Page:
Welcome to the Business Bits and Bobs video series!

In this 3 part video interview, Nicolette Smith of The End of Life Care and Lynette Delane of Kits and Bits discuss how technology has changed how we deal with death.

Key Takeaways from Part 3:
1. How technology can help the grieving process
2. How technology is creating a whole new etiquette
3. Considerations for the core family members on Social Media

Nicolette works as an End of Life Doula providing information, guidance and support to those who are at the end of their life. She provides compassionate care at every step of the journey, allowing those involved to feel supported, nurtured and safe.

Nicolette’s interest in the End of Life care evolved from her own personal experiences of loss and provided her with a compassionate and respectful approach to life; a personal and intimate understanding of the grieving process and the types of emotional care needed.

Transcription for: How technology has changed the way we deal with death with Nicolette Smith of The End of Life Care [Part 3/3]
Nicolette:And I think that's the interesting thing for us now is how we grieve has changed in a way because of Facebook and it's almost like a more public, because it's on social media now, which ... You get good or bad, it's changing the face and the way we-
Lynette:Yeah. There is. There's that whole ... It can be hard in the grieving process to be constantly reminded. My sisters and I have taken my Mum on a trip the year before, very luckily we'd been able to do that, but of course, you know, six months after she's passed, all those photos are popping up about traveling with her. You're still in that grieving-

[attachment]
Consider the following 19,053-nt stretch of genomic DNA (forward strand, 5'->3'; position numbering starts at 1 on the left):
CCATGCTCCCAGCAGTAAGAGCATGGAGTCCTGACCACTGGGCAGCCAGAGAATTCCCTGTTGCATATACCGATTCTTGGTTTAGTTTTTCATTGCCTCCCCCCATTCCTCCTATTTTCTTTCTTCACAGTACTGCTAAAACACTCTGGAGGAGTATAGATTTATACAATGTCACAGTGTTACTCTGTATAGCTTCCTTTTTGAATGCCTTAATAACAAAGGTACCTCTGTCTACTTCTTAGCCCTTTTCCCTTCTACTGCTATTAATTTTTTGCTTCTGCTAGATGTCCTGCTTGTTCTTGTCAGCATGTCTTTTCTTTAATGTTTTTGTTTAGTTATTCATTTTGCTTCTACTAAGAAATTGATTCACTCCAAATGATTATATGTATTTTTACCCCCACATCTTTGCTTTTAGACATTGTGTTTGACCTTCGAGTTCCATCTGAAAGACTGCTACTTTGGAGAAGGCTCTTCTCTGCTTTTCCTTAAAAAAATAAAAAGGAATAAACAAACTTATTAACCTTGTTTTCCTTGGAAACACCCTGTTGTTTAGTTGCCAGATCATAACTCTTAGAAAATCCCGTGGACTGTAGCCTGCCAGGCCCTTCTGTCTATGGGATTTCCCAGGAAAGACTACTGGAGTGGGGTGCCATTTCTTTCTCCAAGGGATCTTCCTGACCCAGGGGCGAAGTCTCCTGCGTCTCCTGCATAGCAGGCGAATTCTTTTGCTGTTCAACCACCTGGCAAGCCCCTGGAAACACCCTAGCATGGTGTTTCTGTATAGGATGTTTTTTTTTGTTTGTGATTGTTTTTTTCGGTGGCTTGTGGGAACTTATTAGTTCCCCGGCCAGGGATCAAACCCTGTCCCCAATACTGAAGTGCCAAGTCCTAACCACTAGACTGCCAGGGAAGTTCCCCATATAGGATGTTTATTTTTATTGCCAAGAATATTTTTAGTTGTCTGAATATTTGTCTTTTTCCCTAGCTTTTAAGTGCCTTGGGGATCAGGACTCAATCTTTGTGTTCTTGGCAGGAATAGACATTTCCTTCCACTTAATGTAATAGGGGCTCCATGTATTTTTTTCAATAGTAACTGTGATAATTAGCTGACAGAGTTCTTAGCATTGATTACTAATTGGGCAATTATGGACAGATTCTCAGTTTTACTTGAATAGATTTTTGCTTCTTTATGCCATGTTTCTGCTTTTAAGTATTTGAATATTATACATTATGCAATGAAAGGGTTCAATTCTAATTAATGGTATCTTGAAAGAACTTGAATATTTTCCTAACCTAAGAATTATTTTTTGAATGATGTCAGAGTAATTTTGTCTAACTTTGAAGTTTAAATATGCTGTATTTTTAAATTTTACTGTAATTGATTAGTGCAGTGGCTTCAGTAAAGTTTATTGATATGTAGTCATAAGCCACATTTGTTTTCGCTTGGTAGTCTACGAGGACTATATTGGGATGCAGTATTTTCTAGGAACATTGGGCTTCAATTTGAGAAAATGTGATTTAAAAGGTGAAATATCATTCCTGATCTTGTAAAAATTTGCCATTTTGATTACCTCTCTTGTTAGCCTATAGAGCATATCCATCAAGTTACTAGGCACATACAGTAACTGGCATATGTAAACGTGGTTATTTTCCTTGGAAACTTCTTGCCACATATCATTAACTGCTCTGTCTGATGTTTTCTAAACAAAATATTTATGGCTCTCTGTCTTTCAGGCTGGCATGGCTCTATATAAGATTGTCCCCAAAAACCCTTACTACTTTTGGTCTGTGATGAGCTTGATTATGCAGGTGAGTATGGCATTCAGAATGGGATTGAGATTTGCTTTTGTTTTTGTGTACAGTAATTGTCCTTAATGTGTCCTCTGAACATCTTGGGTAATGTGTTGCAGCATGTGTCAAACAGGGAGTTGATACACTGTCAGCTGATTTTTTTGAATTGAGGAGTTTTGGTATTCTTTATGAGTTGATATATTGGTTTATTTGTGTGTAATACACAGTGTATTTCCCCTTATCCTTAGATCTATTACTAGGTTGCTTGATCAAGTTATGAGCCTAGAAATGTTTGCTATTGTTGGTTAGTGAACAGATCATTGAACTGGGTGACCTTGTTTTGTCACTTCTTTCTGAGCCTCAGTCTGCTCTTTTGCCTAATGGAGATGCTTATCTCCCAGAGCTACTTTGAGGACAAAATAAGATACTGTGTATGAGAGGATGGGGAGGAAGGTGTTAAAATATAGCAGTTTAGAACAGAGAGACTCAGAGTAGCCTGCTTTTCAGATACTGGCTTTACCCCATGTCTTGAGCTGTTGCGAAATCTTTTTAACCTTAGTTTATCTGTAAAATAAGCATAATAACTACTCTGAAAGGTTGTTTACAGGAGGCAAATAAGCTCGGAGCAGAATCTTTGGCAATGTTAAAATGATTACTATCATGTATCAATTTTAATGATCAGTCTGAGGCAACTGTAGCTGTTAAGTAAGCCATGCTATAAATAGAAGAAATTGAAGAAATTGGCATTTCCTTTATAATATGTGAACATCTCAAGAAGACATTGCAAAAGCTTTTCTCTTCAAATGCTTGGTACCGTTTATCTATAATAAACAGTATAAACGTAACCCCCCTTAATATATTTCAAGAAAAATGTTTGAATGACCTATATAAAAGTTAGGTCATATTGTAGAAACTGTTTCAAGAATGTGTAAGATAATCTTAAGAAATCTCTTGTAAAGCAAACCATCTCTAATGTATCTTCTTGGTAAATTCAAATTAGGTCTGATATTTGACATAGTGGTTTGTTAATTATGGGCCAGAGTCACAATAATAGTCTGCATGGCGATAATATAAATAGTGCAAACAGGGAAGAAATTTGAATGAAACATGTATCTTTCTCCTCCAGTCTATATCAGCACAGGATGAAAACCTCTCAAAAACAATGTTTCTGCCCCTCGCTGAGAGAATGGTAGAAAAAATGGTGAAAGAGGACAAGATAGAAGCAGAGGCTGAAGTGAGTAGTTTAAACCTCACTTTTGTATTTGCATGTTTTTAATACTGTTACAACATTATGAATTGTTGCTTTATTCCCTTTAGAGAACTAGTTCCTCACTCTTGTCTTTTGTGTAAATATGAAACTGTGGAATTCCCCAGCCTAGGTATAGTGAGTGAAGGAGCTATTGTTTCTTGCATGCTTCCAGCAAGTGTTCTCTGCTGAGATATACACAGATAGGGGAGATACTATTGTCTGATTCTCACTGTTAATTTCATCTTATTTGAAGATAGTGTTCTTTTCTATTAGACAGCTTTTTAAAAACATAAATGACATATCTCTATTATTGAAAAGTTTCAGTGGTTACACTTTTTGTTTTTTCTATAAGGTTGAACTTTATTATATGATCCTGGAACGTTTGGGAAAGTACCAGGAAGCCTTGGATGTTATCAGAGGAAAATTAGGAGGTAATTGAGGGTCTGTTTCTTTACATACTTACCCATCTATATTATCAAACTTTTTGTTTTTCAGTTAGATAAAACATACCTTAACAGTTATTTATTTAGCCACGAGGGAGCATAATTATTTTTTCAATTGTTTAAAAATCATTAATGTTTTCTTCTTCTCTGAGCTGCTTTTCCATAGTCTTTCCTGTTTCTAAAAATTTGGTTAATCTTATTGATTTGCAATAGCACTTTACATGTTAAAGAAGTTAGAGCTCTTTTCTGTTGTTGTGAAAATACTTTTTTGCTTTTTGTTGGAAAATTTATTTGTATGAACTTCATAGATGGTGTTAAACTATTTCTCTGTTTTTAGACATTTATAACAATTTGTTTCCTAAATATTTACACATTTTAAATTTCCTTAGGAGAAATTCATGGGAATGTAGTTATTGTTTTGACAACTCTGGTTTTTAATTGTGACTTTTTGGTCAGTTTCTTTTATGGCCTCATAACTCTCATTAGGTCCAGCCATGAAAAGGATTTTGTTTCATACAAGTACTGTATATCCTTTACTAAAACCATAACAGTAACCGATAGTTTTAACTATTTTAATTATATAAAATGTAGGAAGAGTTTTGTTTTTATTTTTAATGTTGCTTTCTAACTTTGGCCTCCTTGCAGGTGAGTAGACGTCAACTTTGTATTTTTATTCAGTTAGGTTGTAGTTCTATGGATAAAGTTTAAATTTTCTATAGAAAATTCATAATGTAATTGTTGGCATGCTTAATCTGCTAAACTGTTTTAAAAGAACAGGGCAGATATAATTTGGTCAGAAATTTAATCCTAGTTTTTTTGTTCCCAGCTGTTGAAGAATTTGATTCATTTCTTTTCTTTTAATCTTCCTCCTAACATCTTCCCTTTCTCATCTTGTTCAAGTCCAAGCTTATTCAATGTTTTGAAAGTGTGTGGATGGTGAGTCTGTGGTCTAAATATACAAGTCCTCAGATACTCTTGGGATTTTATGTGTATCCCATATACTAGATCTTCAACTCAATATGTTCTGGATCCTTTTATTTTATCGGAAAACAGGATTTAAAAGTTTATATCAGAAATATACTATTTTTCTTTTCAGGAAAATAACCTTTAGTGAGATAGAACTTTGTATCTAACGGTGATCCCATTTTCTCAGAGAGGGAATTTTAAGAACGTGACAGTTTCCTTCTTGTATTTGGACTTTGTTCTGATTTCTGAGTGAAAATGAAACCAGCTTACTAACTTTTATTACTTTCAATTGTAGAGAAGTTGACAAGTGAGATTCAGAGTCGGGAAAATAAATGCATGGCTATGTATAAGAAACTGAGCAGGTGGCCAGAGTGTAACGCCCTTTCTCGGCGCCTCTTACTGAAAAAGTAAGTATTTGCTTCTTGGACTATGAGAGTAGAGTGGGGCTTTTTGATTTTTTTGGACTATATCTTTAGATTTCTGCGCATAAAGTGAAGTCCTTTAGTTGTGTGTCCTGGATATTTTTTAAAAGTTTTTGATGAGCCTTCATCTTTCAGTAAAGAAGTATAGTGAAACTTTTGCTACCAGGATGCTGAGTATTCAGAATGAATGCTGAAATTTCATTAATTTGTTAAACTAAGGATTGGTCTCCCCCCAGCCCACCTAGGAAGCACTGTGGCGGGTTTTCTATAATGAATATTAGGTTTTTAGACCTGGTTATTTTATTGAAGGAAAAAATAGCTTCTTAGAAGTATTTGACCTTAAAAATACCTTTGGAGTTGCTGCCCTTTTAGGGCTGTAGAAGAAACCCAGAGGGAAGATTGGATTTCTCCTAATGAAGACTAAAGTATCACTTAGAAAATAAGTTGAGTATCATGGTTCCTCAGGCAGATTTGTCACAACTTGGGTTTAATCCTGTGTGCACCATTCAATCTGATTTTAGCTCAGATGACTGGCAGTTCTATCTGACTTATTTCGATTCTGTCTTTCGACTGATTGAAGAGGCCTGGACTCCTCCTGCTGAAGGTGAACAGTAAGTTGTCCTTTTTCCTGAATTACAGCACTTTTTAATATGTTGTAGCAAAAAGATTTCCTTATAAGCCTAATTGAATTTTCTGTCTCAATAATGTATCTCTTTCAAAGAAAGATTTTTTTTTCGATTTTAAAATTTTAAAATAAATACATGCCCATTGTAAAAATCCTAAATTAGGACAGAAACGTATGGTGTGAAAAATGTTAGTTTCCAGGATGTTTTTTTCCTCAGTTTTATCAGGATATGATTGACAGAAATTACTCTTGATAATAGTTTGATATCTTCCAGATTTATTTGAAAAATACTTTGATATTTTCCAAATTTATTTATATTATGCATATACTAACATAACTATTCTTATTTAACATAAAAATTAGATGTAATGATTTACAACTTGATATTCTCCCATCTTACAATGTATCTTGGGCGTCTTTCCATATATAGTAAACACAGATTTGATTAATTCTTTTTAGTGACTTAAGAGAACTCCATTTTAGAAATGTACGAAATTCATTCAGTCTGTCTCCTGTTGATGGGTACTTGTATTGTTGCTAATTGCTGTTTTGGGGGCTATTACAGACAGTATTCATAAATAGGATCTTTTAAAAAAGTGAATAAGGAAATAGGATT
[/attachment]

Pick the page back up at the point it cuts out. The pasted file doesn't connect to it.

Nicolette:I've even got-
Lynette:Still bursting into-
Nicolette:I've forgot women that died two, three years ago, and every now and then their birthdays pop up and nobody's taken that down and it's like, "Gosh." It is nice, but when you're in the raw grief it's-
Lynette:Yeah, it's tough.
Nicolette:That can have different comforts down the trail.
Lynette:We just had her one year anniversary a month ago. Even that was ... Depending on your level of grief and how far through that wiggly line you've come.
Nicolette:Yeah.
Lynette:That could be tough. I was probably in a better place than I had expected to be. I did those beautiful. Getting more technology. Did this beautiful video with music and everything to watch with all the photos.
Nicolette:Yeah.
Lynette:I put it up on YouTube so that we could share it on Facebook for the people that weren't able to come to the funeral. That popped up in my memory. I was able to see and watch it with pure heart and go, "Oh, how amazing was it that? One, how amazing was she?

Two, how lucky was it that we got to spend that time with her? And then three, how amazing is it that we've got that legacy forever now to just go back? And people can watch it any time they like. They don't have to come to me. They don't have to go, "Oh, Lynette's got all the photos."
Nicolette:Yeah.
Lynette:It's there. It's public. Everyone can see it. It's not public, public. But anybody that's connected to us can see.
Nicolette:Accessible.
Lynette:Yeah. That alone is a really powerful tool. She's not hidden in a museum getting dusty.
Nicolette:Now, all that. Yeah. The photos have just been archived and like you said, for people to relive those memories, it's more of an effort to have to go and get the photos and then find the person who got them.
Lynette:And especially nine of us. That's a lot of copies.
Nicolette:Yeah. That's an expensive little printing exercise. The other easy thing is just a USB. How cheap is that?
Lynette:Now we've got our own Facebook group. We've got our own family Facebook group. I've set up a bunch of albums in there, and as I scan photos, because I've now got all Mum's photos, as we're scanning through those, I'm just uploading them and then everybody's got a copy they can download them if they want to.